Interview with Hetty Eliot, a Blogger

Introduction:

Hetty Eliot is a blogger, who writes about her difficulties in working within the retail, writes short stories, and talks about her struggles with epilepsy.

When I came to WordPress, she was the second blogger I befriended, write after Page Turner. (You can read my conversation with Page here.)

On a side note, she also comments a lot. Which is nice. A like is a sort of neutral response when it comes to me. a comment is much more appreciated.

Let’s begin the interview:

Me: First of all, thanks for agreeing for this interview. Let’s start with something simple. Tell us a little about yourself?

Hetty: Hmm. About me. I am pretty boring. I am thirty-three and live in the northeastern United States. I studied political science and philosophy, most of which I don’t remember. As a consequence of my disastrous mistakes, I am stuck working in a local department store as an administrative assistant. I started blogging in the beginning of 2020, usually about my personal life, and then stories. My writing is influenced by my employment, emotions, Catholicism, and epilepsy. I hope someday to finish a book or collection of stories.

Me: Did you use to write before you opened your blog? Or you only started to write when you created it?

Hetty: I started writing in third grade. I loved going to the library and choosing the biggest books I could find. Being a part of that was my dream and I started writing stories and keeping diaries. We had an old electric typewriter that I would use as well. Although I will say, while I loved seeing my words in print, I hated how the noise alerted everyone in the house that I was writing. Nothing’s more annoying or discouraging than to have your parents asking you why you wrote the word “the” and was it about them. Anyways, I can’t really remember if I wrote stories in high school–I think I was too busy writing fifty-page love letters that I never sent. I didn’t write fiction in college that I can recall but I wrote mountains of academic papers. In graduate school, life got very hard and things started falling apart in my life, but I started writing stories again, to cope with everything, I guess. By 2019, I was seriously depressed and started therapy. In the meantime, I had purchased an inexpensive plan on WordPress to start a blog, but even though I had spent money, I was too afraid to start. With time, however, I began to have more hope about the future, and in early 2020, I finally said “F it” and published my first post.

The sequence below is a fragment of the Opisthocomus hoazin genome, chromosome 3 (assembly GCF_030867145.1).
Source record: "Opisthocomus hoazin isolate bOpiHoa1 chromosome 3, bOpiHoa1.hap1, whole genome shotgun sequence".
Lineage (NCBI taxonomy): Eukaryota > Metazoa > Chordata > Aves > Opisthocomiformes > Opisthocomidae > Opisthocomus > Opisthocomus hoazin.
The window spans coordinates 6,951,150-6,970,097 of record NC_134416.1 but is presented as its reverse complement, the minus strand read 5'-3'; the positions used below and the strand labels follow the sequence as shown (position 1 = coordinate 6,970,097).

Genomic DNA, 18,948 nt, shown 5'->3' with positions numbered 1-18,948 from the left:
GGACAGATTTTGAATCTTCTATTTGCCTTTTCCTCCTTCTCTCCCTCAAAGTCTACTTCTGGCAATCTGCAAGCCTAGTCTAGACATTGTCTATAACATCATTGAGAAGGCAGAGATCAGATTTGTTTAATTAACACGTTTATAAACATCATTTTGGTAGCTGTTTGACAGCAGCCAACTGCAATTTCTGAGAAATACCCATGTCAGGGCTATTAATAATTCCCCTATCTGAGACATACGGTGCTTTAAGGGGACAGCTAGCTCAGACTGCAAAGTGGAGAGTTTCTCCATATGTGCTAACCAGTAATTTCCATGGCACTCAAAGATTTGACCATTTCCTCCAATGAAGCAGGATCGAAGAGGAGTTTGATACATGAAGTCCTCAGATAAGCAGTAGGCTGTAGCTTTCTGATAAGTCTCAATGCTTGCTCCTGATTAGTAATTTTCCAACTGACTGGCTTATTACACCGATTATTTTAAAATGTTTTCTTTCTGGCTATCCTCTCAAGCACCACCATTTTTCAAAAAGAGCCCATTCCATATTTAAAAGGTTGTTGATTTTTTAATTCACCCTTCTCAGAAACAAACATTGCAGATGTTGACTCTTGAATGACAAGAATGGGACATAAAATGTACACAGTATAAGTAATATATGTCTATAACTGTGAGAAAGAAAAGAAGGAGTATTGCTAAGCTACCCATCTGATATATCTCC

Me: Why were you depressed? (As much as I don’t want to ask that question. Why drudge up old memories? Open old wounds?)

Hetty: It’s okay to ask, I’m the one who brought it up and who airs their dirty laundry on their blog all day long. I think it is a combination of a natural inclination to depression and things that have gone wrong in life. The worse we feel, the more our vision is clouded and we spiral downward through poor decision-making. Our thoughts start going along the same negative pathway in our brain until it’s a rut that they can’t deviate from. It’s a struggle to escape from a negative thought process but luckily, I found a good therapist who taught me to challenge negative thoughts. I still have a hard time but it’s gotten much better. I think it will always be hard because of my disposition, but I have hope.

Me: Is there a specific type of genre you would like to write? Or you just write, uncaring of such things.

Hetty: I wouldn’t say I have a specific genre. Usually, I have a psychological concept in my head and I go from there. I like humor, tragedy, and absurdity mixed together. Crazy female stalkers and incompetent retail workers are on the silly side, but I have also written about disability, illness, and depression. I don’t categorize my stories under a particular genre but I will sometimes add elements of things like sci-fi or romance or whatever to serve my narrative purpose. Sometimes I take an autobiographical detail and take it to a fictional extreme.